Olaf Kirch, Bill Hawes, H. J. Lu, G. Allan Morris III, and a host of others. 7 Aug 2006 rpc.nfsd(8)

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rpc.nfsd(8)						      System Manager's Manual						       rpc.nfsd(8)

NAME
rpc.nfsd - NFS server process SYNOPSIS
/usr/sbin/rpc.nfsd [options] nproc DESCRIPTION
The rpc.nfsd program implements the user level part of the NFS service. The main functionality is handled by the nfsd kernel module. The user space program merely specifies what sort of sockets the kernel service should listen on, what NFS versions it should support, and how many kernel threads it should use. The rpc.mountd server provides an ancillary service needed to satisfy mount requests by NFS clients. OPTIONS
-d or --debug enable logging of debugging messages -H or --host hostname specify a particular hostname (or address) that NFS requests will be accepted on. By default, rpc.nfsd will accept NFS requests on all known network addresses. Note that lockd (which performs file locking services for NFS) may still accept request on all known network addresses. This may change in future releases of the Linux Kernel. -p or --port port specify a diferent port to listen on for NFS requests. By default, rpc.nfsd will listen on port 2049. -N or --no-nfs-version vers This option can be used to request that rpc.nfsd does not offer certain versions of NFS. The current version of rpc.nfsd can support both NFS version 2,3 and the newer version 4. -s or --syslog By default, rpc.nfsd logs error messages (and debug messages, if enabled) to stderr. This option makes rpc.nfsd log these messages to syslog instead. Note that errors encountered during option processing will still be logged to stderr regardless of this option. -T or --no-tcp Disable rpc.nfsd from accepting TCP connections from clients. -U or --no-udp Disable rpc.nfsd from accepting UDP connections from clients. nproc specify the number of NFS server threads. By default, just one thread is started. However, for optimum performance several threads should be used. The actual figure depends on the number of and the work load created by the NFS clients, but a useful starting point is 8 threads. Effects of modifying that number can be checked using the nfsstat(8) program. Note that if the NFS server is already running, then the options for specifying host, port, and protocol will be ignored. The number of processes given will be the only option considered, and the number of active nfsd processes will be increased or decreased to match this number. In particular rpc.nfsd 0 will stop all threads and thus close any open connections. NOTES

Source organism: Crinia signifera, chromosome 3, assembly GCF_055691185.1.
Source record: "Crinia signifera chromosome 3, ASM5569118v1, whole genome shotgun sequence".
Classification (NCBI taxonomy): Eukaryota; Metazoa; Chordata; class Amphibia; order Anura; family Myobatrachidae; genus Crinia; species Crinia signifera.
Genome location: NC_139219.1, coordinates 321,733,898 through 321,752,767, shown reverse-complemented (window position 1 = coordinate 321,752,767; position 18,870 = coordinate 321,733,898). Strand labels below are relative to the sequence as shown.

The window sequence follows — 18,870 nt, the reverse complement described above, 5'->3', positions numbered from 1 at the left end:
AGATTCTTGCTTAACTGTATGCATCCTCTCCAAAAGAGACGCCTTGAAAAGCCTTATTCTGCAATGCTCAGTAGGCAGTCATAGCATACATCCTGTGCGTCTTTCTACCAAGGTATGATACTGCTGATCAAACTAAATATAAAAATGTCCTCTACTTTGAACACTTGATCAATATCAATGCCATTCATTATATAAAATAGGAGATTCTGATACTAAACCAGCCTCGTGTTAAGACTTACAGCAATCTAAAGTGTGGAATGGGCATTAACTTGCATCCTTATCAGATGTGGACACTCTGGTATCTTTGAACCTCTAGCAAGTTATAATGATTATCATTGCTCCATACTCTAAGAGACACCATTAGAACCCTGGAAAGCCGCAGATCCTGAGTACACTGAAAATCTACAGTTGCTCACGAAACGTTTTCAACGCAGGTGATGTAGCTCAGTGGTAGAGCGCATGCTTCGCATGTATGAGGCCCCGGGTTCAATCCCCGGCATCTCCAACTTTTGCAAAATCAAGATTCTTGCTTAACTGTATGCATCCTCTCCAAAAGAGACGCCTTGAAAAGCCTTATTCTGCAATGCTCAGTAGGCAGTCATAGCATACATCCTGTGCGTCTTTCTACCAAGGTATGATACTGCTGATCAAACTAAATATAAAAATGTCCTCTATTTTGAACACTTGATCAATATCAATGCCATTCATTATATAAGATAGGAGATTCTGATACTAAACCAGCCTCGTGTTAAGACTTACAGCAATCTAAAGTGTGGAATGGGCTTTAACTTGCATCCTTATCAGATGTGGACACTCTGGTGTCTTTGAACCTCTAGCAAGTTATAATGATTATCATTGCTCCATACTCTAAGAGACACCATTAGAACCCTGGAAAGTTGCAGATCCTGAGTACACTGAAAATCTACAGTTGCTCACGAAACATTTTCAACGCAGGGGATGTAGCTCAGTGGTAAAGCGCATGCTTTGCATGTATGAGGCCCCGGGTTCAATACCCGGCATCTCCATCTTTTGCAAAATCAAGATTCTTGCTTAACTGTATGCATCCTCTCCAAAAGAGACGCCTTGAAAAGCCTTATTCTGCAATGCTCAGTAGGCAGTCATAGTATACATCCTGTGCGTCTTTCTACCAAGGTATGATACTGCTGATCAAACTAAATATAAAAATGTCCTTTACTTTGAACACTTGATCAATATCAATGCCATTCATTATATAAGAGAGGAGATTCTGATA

If the program is built with TI-RPC support, it will enable any protocol and address family combinations that are marked visible in the netconfig database. SEE ALSO
rpc.mountd(8), exports(5), exportfs(8), rpc.rquotad(8), nfsstat(8), netconfig(5). AUTHOR
Olaf Kirch, Bill Hawes, H. J. Lu, G. Allan Morris III, and a host of others. 7 Aug 2006 rpc.nfsd(8)